Leaving Ko Phra Thong behind, it was a straight run up the coast to Ranong, the wettest provincial capital in Thailand. A funny little town, little more than a bowl of winding roads with a sizeable fishing port perched on its western rim. The port does a heavy trade in fisheries, but also in labour—legal and otherwise—and drugs—just otherwise—thanks to its location on the frontier with Burma.
I’m not there for a fishing gig, nor to stock up on my supply of illicit, jungle-fashioned pharmaceuticals, rather I’m there to hit an island—Ko Chang. No, there’s not a fold in the space-time-continuum, rather Thailand has two Ko Changs—the big one that everyone knows, in eastern Thailand near Cambodia—and this one, which I’ve always known as Ko Chang Noi, Little Ko Chang.
Peak hour. Photo: David Luekens.
It’s not a tiny island, but it is small—smaller than say Ko Tao, but bigger than Ko Lipe. A comfortable size with enough beach and jungle to go around without it ever feeling too crowded, and not a tailor shop in sight. Overall, my kind of place.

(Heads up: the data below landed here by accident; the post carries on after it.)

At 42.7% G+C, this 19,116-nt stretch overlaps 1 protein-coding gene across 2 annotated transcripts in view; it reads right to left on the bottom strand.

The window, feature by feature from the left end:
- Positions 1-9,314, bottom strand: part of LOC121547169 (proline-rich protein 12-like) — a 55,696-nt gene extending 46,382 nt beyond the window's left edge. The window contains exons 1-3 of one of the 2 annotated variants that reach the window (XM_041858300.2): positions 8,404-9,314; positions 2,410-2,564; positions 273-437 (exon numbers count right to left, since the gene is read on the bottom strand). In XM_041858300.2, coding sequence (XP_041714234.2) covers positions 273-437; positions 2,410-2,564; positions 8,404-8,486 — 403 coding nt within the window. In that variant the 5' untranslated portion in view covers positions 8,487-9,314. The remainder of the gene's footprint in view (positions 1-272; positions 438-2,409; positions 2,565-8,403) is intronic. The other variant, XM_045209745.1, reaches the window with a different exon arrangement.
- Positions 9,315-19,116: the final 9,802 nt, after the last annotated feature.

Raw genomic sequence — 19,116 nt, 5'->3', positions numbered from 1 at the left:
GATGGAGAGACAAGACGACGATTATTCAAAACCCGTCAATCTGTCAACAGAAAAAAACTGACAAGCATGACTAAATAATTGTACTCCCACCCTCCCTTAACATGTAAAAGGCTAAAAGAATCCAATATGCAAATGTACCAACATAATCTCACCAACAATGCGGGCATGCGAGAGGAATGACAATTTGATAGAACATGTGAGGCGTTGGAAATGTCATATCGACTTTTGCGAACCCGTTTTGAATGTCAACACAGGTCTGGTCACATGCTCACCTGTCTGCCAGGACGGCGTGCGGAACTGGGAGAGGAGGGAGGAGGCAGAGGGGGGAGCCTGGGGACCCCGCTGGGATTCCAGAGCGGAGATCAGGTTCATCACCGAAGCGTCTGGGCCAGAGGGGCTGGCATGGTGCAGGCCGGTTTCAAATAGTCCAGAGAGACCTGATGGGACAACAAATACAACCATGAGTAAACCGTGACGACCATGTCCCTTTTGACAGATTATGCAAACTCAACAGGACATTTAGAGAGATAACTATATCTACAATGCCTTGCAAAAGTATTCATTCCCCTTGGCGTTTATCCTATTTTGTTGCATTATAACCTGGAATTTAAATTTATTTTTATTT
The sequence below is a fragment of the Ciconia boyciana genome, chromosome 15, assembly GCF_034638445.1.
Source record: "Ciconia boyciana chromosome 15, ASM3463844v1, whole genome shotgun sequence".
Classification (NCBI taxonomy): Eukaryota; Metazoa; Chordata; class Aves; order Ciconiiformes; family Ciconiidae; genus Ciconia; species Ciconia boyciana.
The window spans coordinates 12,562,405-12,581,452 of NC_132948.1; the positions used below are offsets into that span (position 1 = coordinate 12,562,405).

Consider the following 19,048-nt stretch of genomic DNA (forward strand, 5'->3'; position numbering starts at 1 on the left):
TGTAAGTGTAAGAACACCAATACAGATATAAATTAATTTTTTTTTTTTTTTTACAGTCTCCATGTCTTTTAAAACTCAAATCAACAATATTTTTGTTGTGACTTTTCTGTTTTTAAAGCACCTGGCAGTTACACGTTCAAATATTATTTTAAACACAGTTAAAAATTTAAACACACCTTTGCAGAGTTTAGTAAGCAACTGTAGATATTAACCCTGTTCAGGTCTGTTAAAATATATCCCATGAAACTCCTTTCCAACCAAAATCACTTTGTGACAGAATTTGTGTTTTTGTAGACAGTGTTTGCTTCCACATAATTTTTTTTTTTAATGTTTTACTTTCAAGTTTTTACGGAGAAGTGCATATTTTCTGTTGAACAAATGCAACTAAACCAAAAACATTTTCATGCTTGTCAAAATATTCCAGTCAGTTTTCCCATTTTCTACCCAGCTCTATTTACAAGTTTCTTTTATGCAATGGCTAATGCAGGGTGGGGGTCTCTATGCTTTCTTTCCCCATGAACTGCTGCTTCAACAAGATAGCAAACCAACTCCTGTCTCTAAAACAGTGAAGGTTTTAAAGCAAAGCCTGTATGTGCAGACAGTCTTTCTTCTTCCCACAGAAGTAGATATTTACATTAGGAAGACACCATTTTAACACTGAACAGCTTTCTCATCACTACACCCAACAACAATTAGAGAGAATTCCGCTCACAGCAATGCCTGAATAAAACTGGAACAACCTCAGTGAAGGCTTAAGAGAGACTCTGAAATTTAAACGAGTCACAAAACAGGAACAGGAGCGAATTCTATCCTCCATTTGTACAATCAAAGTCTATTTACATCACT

The same friend in Phuket who had recommended Ko Phra Thong, had likewise turned me on to Ko Chang Noi. They told me it saw few people, was less popular than nearby Ko Phayam—except for Germans of course, they’d said—but you’ll always find Germans everywhere.
They suggested a place on the hill, past the northern tip of the main beach. There’s a spot run by a New Yorker with her Thai husband, it’s your kinda place—Rasta Baby—they said. Think sunsets and laying around doing nothing save waiting for the next sunset. It’s rustic but you’ll be fine.
The official Rasta Baby taxi boat. Photo: Stuart McDonald.
We arranged transfers by long tail from the port direct to the “resort,” and as we motored out, the hum of Kawthaung, Ranong’s counterpart in Burma, buzzed. At the time the crossing wasn’t open to foreigners, with only high-priced liveaboards cruising Burma’s archipelago, so it remained a smudge on the horizon for us. Like gazing across from Si Chiangmai to Vientiane before Laos opened up again, so close and yet so far—just water and paperwork in the way.